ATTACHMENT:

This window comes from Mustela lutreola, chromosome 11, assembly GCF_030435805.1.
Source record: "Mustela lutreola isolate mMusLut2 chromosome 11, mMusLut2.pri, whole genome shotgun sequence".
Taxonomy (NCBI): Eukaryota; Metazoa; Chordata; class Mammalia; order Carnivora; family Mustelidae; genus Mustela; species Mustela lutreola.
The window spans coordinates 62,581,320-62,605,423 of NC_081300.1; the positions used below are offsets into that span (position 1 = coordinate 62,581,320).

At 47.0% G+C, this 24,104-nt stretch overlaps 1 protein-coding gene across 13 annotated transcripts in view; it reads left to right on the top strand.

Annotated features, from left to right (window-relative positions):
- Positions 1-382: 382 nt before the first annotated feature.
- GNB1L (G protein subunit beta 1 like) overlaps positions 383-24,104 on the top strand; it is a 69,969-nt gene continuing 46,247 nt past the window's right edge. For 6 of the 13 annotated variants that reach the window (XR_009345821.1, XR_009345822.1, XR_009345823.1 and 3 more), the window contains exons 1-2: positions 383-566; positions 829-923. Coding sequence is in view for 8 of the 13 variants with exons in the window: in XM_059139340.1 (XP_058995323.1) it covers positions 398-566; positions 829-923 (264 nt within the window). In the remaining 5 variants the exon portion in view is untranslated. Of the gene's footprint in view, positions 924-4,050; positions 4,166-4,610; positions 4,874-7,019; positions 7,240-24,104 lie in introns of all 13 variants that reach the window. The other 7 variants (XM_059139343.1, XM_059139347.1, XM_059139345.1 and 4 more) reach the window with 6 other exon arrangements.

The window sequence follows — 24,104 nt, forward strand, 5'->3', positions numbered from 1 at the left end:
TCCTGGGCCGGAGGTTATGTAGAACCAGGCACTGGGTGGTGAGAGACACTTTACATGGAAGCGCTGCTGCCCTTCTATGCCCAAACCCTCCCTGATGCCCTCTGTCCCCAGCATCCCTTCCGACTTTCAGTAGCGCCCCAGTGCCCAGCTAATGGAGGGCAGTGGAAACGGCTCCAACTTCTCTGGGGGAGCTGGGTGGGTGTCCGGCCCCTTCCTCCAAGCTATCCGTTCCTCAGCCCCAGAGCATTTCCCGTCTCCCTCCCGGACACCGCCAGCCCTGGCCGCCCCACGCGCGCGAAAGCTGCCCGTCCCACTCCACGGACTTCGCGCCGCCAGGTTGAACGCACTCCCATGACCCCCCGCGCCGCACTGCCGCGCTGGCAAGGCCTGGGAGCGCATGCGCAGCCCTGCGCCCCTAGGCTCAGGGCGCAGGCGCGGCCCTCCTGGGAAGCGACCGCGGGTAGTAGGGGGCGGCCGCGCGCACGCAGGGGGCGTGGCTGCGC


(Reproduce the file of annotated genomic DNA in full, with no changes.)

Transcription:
This window comes from Mustela lutreola, chromosome 11, assembly GCF_030435805.1.
Source record: "Mustela lutreola isolate mMusLut2 chromosome 11, mMusLut2.pri, whole genome shotgun sequence".
Taxonomy (NCBI): Eukaryota; Metazoa; Chordata; class Mammalia; order Carnivora; family Mustelidae; genus Mustela; species Mustela lutreola.
The window spans coordinates 62,581,320-62,605,423 of NC_081300.1; the positions used below are offsets into that span (position 1 = coordinate 62,581,320).

At 47.0% G+C, this 24,104-nt stretch overlaps 1 protein-coding gene across 13 annotated transcripts in view; it reads left to right on the top strand.

Annotated features, from left to right (window-relative positions):
- Positions 1-382: 382 nt before the first annotated feature.
- GNB1L (G protein subunit beta 1 like) overlaps positions 383-24,104 on the top strand; it is a 69,969-nt gene continuing 46,247 nt past the window's right edge. For 6 of the 13 annotated variants that reach the window (XR_009345821.1, XR_009345822.1, XR_009345823.1 and 3 more), the window contains exons 1-2: positions 383-566; positions 829-923. Coding sequence is in view for 8 of the 13 variants with exons in the window: in XM_059139340.1 (XP_058995323.1) it covers positions 398-566; positions 829-923 (264 nt within the window). In the remaining 5 variants the exon portion in view is untranslated. Of the gene's footprint in view, positions 924-4,050; positions 4,166-4,610; positions 4,874-7,019; positions 7,240-24,104 lie in introns of all 13 variants that reach the window. The other 7 variants (XM_059139343.1, XM_059139347.1, XM_059139345.1 and 4 more) reach the window with 6 other exon arrangements.

The window sequence follows — 24,104 nt, forward strand, 5'->3', positions numbered from 1 at the left end:
TCCTGGGCCGGAGGTTATGTAGAACCAGGCACTGGGTGGTGAGAGACACTTTACATGGAAGCGCTGCTGCCCTTCTATGCCCAAACCCTCCCTGATGCCCTCTGTCCCCAGCATCCCTTCCGACTTTCAGTAGCGCCCCAGTGCCCAGCTAATGGAGGGCAGTGGAAACGGCTCCAACTTCTCTGGGGGAGCTGGGTGGGTGTCCGGCCCCTTCCTCCAAGCTATCCGTTCCTCAGCCCCAGAGCATTTCCCGTCTCCCTCCCGGACACCGCCAGCCCTGGCCGCCCCACGCGCGCGAAAGCTGCCCGTCCCACTCCACGGACTTCGCGCCGCCAGGTTGAACGCACTCCCATGACCCCCCGCGCCGCACTGCCGCGCTGGCAAGGCCTGGGAGCGCATGCGCAGCCCTGCGCCCCTAGGCTCAGGGCGCAGGCGCGGCCCTCCTGGGAAGCGACCGCGGGTAGTAGGGGGCGGCCGCGCGCACGCAGGGGGCGTGGCTGCGC